History, Language & Culture South Sudan
South Sudan was settled by many of its current ethnic groups during the 15th–19th centuries. After the Sudan region was invaded in 1820 by Muhammad Ali, viceroy of Egypt under the Ottoman Empire, the southern Sudan was plundered for slaves. By the end of the 19th century the Sudan was under British-Egyptian rule. Although the north accepted British rule relatively quickly, there was greater resistance in the south. Because of this, British energies in the north were free to be directed toward modernization efforts, whereas in the south they were more focused on simply maintaining order, leading to a dichotomy of development between north and south that continued for several decades. After Sudan became independent in 1956, numerous governments over the years found it difficult to win general acceptance from the country’s diverse political constituencies, especially in the south. An early conflict arose between those northern leaders who hoped to impose the vigorous extension of Islamic law and culture to all parts of the country and those who opposed this policy. The latter group included the majority of southern Sudan’s population, many of whom were already up in arms over fears that the south would be further marginalized by the northern-based government; those fears led to a lengthy civil war (1955–72). The Addis Ababa Agreement of 1972 ended the conflict only temporarily, and in the next decade widespread fighting resumed with the second civil war (1983–2005). Numerous discussions, cease-fires, and agreements between southern leaders and their northern counterparts occurred but yielded very little success until the 2005 Comprehensive Peace Agreement (CPA), which ended warfare and generated an outline of new measures to share power, distribute wealth, and provide security in Sudan. Significantly, it also granted southern Sudan semiautonomous status and stipulated that a referendum on independence for the region would be held in six years. Despite some obstacles, the eagerly awaited referendum did take place: a weeklong vote on independence for southern Sudan was held January 9–15, 2011, with the results indicating the south’s overwhelming preference to secede. The country of South Sudan declared independence on July 9, 2011.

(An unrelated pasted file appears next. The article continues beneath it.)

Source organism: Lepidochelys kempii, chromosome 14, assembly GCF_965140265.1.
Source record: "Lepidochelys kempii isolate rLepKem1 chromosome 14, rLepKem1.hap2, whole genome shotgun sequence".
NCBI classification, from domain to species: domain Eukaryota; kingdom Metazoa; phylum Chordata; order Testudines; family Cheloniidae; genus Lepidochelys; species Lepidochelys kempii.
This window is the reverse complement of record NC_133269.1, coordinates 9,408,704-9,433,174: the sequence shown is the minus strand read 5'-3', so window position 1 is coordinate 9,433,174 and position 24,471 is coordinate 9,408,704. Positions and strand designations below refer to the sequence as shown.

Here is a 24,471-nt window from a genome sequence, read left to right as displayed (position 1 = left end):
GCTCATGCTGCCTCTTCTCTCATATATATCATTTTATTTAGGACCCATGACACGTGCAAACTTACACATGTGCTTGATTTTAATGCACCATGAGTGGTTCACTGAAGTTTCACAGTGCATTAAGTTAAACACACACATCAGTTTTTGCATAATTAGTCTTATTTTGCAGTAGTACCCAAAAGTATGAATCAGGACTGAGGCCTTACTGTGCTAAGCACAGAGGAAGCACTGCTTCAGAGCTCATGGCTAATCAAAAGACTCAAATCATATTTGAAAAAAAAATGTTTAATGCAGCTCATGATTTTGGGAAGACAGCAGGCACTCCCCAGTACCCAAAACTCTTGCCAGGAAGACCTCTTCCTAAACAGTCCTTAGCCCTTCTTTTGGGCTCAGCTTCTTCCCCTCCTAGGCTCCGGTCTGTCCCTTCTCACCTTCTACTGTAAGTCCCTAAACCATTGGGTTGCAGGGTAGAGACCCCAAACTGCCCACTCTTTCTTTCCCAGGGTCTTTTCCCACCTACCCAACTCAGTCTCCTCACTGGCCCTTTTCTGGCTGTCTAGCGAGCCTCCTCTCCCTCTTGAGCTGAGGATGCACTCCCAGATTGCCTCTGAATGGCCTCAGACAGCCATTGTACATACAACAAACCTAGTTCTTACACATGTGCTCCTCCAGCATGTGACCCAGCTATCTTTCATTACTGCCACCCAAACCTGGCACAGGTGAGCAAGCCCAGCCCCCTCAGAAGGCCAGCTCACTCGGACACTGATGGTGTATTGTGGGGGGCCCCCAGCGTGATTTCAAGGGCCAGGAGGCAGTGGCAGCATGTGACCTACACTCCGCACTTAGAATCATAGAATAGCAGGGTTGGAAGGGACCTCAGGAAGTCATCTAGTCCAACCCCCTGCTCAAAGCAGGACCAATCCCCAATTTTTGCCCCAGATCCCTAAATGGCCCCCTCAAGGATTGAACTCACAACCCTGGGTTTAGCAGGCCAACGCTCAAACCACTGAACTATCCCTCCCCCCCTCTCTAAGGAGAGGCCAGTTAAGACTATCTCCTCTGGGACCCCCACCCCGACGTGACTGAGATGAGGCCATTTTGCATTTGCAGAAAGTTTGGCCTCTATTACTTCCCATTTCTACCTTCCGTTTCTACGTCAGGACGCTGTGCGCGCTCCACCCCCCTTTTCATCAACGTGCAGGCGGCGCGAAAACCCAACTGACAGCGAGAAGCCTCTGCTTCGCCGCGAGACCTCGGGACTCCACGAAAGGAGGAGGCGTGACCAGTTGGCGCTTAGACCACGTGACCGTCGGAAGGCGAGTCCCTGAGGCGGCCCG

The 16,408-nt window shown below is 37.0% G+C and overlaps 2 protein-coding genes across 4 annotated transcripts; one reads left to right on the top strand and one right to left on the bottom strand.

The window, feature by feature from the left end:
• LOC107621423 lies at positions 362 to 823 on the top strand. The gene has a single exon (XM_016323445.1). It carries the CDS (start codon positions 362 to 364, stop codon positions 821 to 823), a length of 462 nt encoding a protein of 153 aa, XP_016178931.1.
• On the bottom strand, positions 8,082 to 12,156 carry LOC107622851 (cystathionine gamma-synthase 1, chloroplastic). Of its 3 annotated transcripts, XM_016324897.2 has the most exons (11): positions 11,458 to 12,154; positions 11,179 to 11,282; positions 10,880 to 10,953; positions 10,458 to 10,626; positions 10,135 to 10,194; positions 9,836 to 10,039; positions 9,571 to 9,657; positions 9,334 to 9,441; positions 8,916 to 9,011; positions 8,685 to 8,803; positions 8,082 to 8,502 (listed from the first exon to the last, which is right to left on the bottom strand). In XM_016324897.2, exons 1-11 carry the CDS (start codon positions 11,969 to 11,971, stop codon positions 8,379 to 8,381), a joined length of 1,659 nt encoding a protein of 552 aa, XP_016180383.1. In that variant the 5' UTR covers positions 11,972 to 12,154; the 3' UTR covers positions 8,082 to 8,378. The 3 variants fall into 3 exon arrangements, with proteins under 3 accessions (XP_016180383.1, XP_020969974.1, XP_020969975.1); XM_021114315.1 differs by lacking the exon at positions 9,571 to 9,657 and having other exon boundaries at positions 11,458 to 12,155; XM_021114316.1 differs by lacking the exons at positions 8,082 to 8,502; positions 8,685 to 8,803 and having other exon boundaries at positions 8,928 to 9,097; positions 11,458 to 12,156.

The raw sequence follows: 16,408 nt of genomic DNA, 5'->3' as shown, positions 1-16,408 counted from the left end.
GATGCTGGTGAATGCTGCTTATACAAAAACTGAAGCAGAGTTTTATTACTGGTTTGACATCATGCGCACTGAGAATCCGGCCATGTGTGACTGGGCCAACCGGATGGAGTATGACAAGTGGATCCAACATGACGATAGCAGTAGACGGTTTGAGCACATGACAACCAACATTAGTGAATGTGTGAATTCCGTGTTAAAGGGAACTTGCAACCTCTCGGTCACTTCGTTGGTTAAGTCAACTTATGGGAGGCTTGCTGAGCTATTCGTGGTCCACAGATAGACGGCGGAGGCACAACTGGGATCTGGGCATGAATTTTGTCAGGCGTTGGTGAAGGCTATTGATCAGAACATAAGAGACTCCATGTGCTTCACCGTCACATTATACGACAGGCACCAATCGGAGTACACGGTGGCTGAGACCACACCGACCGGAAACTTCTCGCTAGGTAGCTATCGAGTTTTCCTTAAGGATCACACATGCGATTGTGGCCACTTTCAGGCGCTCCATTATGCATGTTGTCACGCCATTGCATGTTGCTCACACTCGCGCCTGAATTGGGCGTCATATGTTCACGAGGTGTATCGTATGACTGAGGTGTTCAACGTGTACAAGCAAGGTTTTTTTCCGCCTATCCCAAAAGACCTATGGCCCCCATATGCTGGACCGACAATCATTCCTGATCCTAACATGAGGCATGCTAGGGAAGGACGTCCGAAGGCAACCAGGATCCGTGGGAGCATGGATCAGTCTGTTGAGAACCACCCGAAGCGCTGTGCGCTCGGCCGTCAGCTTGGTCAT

South Sudan is a multilingual country, with over 60 indigenous languages spoken. The official language of the country is English which was introduced in the region during the colonial era (see Anglo-Egyptian Sudan). Some of the indigenous languages with the most speakers include Dinka, Nuer, Bari, and Zande. Both English and Juba Arabic, an Arabic pidgin used by several thousand people especially in the capital city of Juba